46 U.S. Code § 3508 - Crime scene preservation training for passenger vessel crewmembers

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(a) In General.— Within 1 year after the date of enactment of the Cruise Vessel Security and Safety Act of 2010, the Secretary, in consultation with the Director of the Federal Bureau of Investigation and the Maritime Administration, shall develop training standards and curricula to allow for the certification of passenger vessel security personnel, crewmembers, and law enforcement officials on the appropriate methods for prevention, detection, evidence preservation, and reporting of criminal activities in the international maritime environment. The Administrator of the Maritime Administration may certify organizations in the United States and abroad that offer the curriculum for training and certification under subsection (c).
(b) Minimum Standards.— The standards established by the Secretary under subsection (a) shall include—
(1) the training and certification of vessel security personnel, crewmembers, and law enforcement officials in accordance with accepted law enforcement and security guidelines, policies, and procedures, including recommendations for incorporating a background check process for personnel trained and certified in foreign ports;
(2) the training of students and instructors in all aspects of prevention, detection, evidence preservation, and reporting of criminal activities in the international maritime environment; and
(3) the provision or recognition of off-site training and certification courses in the United States and foreign countries to develop and provide the required training and certification described in subsection (a) and to enhance security awareness and security practices related to the preservation of evidence in response to crimes on board passenger vessels.
(c) Certification Requirement.— Beginning 2 years after the standards are established under subsection (b), no vessel to which this section applies may enter a United States port on a voyage (or voyage segment) on which a United States citizen is a passenger unless there is at least 1 crewmember onboard who is certified as having successfully completed training in the prevention, detection, evidence preservation, and reporting of criminal activities in the international maritime environment on passenger vessels under subsection (a).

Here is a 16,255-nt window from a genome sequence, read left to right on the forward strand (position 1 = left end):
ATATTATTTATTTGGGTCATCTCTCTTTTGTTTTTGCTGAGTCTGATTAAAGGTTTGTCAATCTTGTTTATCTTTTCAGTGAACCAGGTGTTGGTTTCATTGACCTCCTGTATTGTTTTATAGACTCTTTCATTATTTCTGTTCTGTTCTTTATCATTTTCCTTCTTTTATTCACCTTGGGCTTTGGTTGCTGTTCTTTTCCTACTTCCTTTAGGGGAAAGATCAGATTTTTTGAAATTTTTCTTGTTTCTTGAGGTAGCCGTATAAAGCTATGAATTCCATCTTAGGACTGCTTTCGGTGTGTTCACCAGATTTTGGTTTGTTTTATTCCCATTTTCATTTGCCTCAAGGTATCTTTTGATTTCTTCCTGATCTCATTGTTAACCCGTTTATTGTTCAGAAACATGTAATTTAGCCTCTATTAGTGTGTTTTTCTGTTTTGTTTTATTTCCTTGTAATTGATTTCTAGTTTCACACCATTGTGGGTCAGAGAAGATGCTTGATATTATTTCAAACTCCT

(d) Interim Training Requirement.— No vessel to which this section applies may enter a United States port on a voyage (or voyage segment) on which a United States citizen is a passenger unless there is at least 1 crewmember onboard who has been properly trained in the prevention detection, evidence preservation and the reporting requirements of criminal activities in the international maritime environment. The owner of a such a vessel shall maintain certification or other documentation, as prescribed by the Secretary, verifying the training of such individual and provide such documentation upon request for inspection in connection with enforcement of the provisions of this section. This subsection shall take effect 1 year after the date of enactment of the Cruise Vessel Safety and Security Act of 2010 and shall remain in effect until superseded by the requirements of subsection (c).
(e) Civil Penalty.— Any person that violates this section or a regulation under this section shall be liable for a civil penalty of not more than $50,000.
(f) Denial of Entry.— The Secretary may deny entry into the United States to a vessel to which this section applies if the owner of the vessel—
(1) commits an act or omission for which a penalty may be imposed under subsection (e); or
(2) fails to pay a penalty imposed on the owner under subsection (e).

Source

(Added Pub. L. 111–207, § 3(a),July 27, 2010, 124 Stat. 2250.)
References in Text

The date of enactment of the Cruise Vessel Security and Safety Act of 2010, referred to in subsecs. (a) and (d), is the date of enactment of Pub. L. 111–207, which was approved July 27, 2010.

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46 USCDescription of ChangeSession YearPublic LawStatutes at Large

 

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